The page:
Homeless In America
I am putting aside my usual flippant blog style to talk to you about a real life problem that we as a whole country need to address without the usual partisan politics and preconceived ideas. I want to talk about the homeless crisis we have in this country and share my ideas on how to help the nearly 600,000 people living without permanent homes on any given night.
HUD just concluded an in depth study of the problem and we now have some facts to work with. Here are just a few nuggets of information to share with you.
There are estimated to be 582,462 people living without a home on any given night.
60% are men/25% are families with children.
30% are chronic homeless, meaning they have been without shelter for 12 months.
60% will find shelter on a given night/40% are left to sleep on the streets.
52% are in large cities/23% are in suburban areas/18% are in rural areas/7% are urban.
Los Angeles and New York City sadly represent 20% of all the homeless, while Seattle, San Jose, and Oakland/San Francisco round out the top five cities with the biggest population of homeless. Delaware, Vermont, Louisiana, and Maine have seen their homeless populations double since 2019. The good news, if there is any, is that homelessness for veterans is down 11% in the past two years and down a whopping 50% since 2010. HUD also found that tough COVID restrictions are one of the top reasons people can't sleep indoors. If you don't have your shots you can't get in, and homeless people have getting COVID vaccines way down on their priority list of things to do.
There are an endless list of reasons why people are forced to be on the street. Unemployment, health, lost relationships, and fifty more reasons, different for each person. Hell, I'm one government shutdown away from living in a box under a bridge myself so I get it. But it shouldn't have to be this way.
This is not a political party issue, or a liberal/conservative issue, or even a race issue. This is an all of us issue and our fellow Americans deserve a better quality of life than what they are being forced to endure. Nobody wants to be homeless or sleep on the streets.
Even if people have given up on themselves it is our job as human beings to help them as best we can. I know there are tons of good minded organizations that are waging an uphill battle trying to help many of our fellow Americans, but they can't do it without help from the government. Instead of working together to find a solution that can help people get back on their feet, or at the very least, feel better about themselves, we have gridlock and political posturing. This is not just a U.S. Congress problem, it is a state and local affliction too.
So, what can we do to start to help? How about taking over the hundreds of abandoned hotels, motels, and military barracks around the country. Offer the homeless a chance to work by hiring them to fix these places up and then letting them live there. Think of it a bringing back the WPA projects during the depression that gave not only jobs, but hope to people while restoring their honor and self esteem.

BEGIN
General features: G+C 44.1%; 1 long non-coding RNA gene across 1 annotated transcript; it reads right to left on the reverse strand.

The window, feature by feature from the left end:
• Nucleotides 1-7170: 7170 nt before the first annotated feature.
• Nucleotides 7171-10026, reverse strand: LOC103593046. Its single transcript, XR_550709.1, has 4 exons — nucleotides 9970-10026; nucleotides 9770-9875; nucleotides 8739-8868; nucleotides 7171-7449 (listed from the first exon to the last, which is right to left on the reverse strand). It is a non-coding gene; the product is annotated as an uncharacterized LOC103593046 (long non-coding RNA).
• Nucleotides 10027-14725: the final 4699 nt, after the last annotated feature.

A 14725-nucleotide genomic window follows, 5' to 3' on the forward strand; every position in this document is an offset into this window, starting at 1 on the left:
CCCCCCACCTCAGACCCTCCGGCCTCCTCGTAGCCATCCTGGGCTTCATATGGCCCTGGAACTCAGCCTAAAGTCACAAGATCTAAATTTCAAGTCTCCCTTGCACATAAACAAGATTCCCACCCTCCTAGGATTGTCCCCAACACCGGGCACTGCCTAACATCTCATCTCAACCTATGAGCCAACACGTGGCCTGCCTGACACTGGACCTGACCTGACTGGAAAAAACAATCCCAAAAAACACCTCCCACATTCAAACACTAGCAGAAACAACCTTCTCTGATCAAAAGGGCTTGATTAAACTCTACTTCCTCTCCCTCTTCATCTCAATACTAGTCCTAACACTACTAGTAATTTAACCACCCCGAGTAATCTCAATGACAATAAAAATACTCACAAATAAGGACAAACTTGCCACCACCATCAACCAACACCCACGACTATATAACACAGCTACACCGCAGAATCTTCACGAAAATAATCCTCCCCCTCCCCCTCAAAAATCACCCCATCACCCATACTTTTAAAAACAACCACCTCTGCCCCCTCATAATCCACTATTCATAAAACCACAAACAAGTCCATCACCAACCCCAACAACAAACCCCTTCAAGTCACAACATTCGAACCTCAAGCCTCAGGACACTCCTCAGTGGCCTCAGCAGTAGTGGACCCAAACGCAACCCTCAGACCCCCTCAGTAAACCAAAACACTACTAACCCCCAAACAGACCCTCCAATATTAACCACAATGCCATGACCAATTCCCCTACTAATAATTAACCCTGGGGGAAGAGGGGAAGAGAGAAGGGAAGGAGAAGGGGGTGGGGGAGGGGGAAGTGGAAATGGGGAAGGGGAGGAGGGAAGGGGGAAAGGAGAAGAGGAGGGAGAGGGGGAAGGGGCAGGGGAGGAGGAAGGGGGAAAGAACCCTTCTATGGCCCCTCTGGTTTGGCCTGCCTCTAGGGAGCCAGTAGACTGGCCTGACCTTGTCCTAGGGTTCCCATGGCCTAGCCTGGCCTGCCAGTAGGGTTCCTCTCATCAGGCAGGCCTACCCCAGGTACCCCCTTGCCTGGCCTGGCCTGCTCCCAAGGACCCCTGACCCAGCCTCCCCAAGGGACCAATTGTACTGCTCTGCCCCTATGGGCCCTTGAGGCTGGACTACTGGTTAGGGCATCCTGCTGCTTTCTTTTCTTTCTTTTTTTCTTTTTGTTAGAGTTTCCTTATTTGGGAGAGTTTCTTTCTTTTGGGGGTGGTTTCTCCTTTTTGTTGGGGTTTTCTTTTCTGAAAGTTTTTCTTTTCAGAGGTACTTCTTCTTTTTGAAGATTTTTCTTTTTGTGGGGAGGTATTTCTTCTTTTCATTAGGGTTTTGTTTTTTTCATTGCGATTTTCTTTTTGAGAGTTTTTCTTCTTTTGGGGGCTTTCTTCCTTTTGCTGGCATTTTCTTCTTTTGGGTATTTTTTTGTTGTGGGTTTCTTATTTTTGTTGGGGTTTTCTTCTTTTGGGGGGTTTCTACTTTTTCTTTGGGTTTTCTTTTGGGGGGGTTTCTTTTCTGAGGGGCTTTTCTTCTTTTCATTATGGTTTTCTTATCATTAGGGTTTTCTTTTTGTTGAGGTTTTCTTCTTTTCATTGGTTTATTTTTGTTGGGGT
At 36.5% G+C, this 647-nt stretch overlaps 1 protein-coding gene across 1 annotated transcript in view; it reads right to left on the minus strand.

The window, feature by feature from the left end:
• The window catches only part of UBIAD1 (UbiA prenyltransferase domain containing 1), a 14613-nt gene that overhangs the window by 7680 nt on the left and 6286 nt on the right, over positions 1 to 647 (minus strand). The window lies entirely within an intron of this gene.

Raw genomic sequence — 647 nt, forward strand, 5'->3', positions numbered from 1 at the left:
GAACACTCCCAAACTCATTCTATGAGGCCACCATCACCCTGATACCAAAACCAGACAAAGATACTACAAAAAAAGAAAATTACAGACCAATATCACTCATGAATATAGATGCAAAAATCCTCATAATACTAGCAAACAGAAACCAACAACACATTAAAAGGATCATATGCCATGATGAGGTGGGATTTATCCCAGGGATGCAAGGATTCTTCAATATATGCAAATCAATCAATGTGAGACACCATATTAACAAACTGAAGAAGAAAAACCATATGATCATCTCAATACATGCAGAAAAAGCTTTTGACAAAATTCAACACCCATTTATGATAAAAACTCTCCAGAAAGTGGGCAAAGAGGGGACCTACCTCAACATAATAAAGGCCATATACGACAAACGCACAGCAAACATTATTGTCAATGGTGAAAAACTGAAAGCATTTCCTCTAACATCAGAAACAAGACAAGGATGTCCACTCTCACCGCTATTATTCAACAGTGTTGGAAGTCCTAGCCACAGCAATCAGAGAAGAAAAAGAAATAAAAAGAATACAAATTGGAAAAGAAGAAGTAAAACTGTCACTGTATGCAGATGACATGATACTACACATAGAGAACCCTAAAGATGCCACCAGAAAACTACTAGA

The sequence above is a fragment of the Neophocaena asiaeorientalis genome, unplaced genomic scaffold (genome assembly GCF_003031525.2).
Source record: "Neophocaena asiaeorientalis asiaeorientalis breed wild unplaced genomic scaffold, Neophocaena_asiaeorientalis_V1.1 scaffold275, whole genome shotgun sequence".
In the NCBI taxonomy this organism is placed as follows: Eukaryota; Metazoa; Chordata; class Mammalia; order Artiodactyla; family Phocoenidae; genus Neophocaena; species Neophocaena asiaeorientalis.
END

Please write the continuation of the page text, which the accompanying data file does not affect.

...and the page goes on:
These eyesores are just going to eventually rot away if we don't save them. They are breeding grounds for drug deals, and other nefarious activities that would be pushed aside when they are being renewed. Imagine how someone would feel to not only have a job, but access to housing that they built.
Earning money would give them a way to eat regular meals again but it also would be a way to help them buy drugs and alcohol which for many is how they got into this situation to begin with. So, along with this project we would need to offer access to medical help and mental health counseling. The program would need to subsidize local clinics, mental health professionals, medical schools, and any other organization that would like to help.
Creating a consumer friendly list of names and places would give them free advertising of their services and possibly help them attract paying clients. I know firsthand that the major retailers and manufacturers have tons of excess clothing that either is given away or sold to closeout operations at super discounted prices for disposal. Why not donate this stuff to an organization set-up to help the homeless get new clothes?
On site feeding areas, medical help, daycare, veterinary services, and job training would round out the help for not only getting a place to live but back on their feet and into the workplace, if they choose to go in that direction. The stores, population, and politicians that complain about homeless encampments outside their business and homes would gladly give financial help to clean up their streets.
This is going to take a national approach, national oversight, and national leadership to make sure everything is going according to plan. The President should create a new cabinet position as Secretary of Reintegration to oversee this project and it should be a yearly budget item for Congress to approve and oversee to make sure it is doing what it is supposed to be doing.
This is just one guys idea of how to help and I know each of you has different ideas yourself that can help us finally get a handle on this issue. It is long past the time to do something. This is about human kindness, dignity, and support. Not doing anything is not an option.